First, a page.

Chitwan

Chitwan

Uncle!…. Uncle!…

Its 10:30pm and the shop is closed, but Devraj still wants a couple of cigarettes and is insisting on me eating some chocolate, which is how he refers to all forms of candy. I didn’t bother asking if the shop owner was a biological brother of his parents, because it doesn’t much matter. Uncle is often used as a term of respect. In a small village like this there is a sense of community that I have found in few other places, everyone is family and there is an incredible amount of trust. Once someone came to open the shop for us Devraj got his cigs, but only after grabbing two lolli-pops and insisting that I needed them, then we continued our way. No money was exchanged. He said that was the beauty of his community, the owners knew he would pay tomorrow, or the next day, or the next week. It didn’t really matter when but they knew he would pay.

Gaindakot is a small village overshadowed by the national park, but being overshadowed by an international tourist attraction has its benefits. A lot of them, if you ask me. From there its just a 20 minute drive down Nepal’s east to west highway, the one major road connecting the country, and you’ll arrive in Sauraha. It’s an area filled with hotels and signs boasting food specialties in Italian, Mexican, and Chinese cuisine; empty promises. But in Gaindakot there are no hotels, and the only food they specialize in is the recipes that have been handed down from generation to generation.  This includes Dahl Baht, and Dahl Baht. Nepalese traditionally don’t eat breakfast, instead it’s an early lunch around 10-11am consisting of Dahl (a soup of lentils and sometimes legumes with as many recipe variations as there are Nepalese people), Baht (rice, usually grown on their farm in rural areas), and a vegetable curry (potato, cauliflower, carrots, and spiced up with Maseura & Gundruk. All served on a stainless steel plate, smushed together with love and eaten with hands. The same meal is served for dinner as well. The Nepalese theory on nutrition is made up of tree categories:

1. Foods that give you energy: Rice, Corn, etc.. (carbohydrates)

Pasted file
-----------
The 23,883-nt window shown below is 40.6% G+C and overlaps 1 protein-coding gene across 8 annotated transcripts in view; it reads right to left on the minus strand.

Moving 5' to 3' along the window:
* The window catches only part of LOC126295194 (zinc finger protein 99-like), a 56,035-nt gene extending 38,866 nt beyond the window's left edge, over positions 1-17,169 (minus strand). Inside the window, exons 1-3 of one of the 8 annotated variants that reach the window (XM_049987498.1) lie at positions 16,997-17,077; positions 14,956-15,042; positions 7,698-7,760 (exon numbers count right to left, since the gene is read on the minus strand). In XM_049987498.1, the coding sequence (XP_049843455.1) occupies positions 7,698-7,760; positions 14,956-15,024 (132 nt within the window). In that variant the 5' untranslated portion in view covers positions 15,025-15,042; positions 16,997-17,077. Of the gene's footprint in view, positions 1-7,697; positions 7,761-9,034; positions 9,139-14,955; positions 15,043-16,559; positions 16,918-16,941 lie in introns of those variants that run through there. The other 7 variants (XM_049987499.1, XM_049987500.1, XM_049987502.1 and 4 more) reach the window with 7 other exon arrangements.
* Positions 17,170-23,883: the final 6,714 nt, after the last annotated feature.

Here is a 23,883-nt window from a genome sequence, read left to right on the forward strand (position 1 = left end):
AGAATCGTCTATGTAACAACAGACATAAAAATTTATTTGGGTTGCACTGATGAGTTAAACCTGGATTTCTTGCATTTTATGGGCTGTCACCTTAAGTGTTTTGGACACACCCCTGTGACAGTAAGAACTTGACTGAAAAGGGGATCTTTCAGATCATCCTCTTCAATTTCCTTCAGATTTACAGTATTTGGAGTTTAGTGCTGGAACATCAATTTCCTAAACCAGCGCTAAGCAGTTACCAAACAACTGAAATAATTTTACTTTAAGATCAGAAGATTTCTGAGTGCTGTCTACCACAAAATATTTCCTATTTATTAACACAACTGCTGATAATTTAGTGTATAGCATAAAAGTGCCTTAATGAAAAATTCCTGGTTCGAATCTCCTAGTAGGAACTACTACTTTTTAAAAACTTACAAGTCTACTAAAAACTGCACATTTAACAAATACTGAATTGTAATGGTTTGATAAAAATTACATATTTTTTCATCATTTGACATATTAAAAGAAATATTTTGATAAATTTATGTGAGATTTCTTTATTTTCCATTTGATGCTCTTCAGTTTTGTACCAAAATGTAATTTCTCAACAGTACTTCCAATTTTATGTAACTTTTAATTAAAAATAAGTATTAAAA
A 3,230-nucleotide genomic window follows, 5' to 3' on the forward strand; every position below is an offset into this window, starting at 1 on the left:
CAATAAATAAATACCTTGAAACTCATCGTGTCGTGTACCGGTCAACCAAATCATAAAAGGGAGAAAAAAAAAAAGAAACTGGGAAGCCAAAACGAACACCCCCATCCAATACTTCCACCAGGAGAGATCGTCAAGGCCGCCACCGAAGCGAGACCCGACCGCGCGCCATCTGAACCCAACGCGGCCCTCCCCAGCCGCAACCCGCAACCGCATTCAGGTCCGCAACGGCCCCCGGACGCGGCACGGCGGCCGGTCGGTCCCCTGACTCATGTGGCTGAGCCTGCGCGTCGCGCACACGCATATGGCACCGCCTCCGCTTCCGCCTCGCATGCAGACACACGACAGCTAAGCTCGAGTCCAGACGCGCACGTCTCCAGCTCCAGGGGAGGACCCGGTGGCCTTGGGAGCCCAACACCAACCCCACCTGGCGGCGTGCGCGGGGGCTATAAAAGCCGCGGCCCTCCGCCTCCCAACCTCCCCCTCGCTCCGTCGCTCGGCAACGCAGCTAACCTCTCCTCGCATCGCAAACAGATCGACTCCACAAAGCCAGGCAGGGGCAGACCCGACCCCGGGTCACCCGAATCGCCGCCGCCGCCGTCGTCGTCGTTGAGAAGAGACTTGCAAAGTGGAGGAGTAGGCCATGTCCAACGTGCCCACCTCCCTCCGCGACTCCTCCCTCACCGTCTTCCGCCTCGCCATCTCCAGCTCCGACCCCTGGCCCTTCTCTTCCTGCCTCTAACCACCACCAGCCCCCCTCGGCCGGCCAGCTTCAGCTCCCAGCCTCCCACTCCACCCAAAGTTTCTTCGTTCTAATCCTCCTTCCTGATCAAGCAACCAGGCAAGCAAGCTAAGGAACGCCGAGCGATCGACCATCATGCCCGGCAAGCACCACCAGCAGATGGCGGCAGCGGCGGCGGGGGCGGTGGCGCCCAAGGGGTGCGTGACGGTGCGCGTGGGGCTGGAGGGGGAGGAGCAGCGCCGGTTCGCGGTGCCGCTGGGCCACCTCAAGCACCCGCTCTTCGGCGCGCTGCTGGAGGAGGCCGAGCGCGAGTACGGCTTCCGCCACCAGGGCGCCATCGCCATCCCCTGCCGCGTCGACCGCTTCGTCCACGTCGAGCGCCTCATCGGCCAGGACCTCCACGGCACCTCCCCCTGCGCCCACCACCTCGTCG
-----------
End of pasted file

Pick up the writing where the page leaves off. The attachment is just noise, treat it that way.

2. Foods that protect your body – Fruits & Vegetables (food rich in vitamins and minerals)

3. Foods that help for the growth – Beans & Lentils (proteins)

The structure of the village is not unique when compared to others in Nepal but the people here are as warm as any. As I moseyed through it’s mostly unpaved streets many locals greeted me, sometimes accompanied by a surprised and even confused expression, with the warmth of an old friend. On three separate occasions my new friends whom I had known for mere minutes had invited me to stay in their homes, if not this time than whenever I was back in the area. Part of the reason why Nepal has grabbed and held my interest for so long is its people.

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The tools of Nepal. The sickles are essential for cutting rice and the low rimmed basket is for separating the usable pieces of rice/lentils from the tiny morsels.




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Chitwan
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Also, there is a water tank that instantly reminded me of That 70s Show, especially the episode where Kelso is trying to spray paint a marijuana leaf and falls off, breaking his arm. Ha. But that’s not the only part of this place that screams 70s, there are only a few cars, many people are farming, most have bicycles which they use on a daily basis, and it has that middle America ‘howdy neighbor’ slow pace beautiful place feeling everywhere you look.

2 Comments

  1. Mark Morano · December 25, 2014

    Nice job Vinny, Uncle Merle also sends his compliments

  2. Erica · January 6, 2015

    Sounds like a good place to stay for a while.

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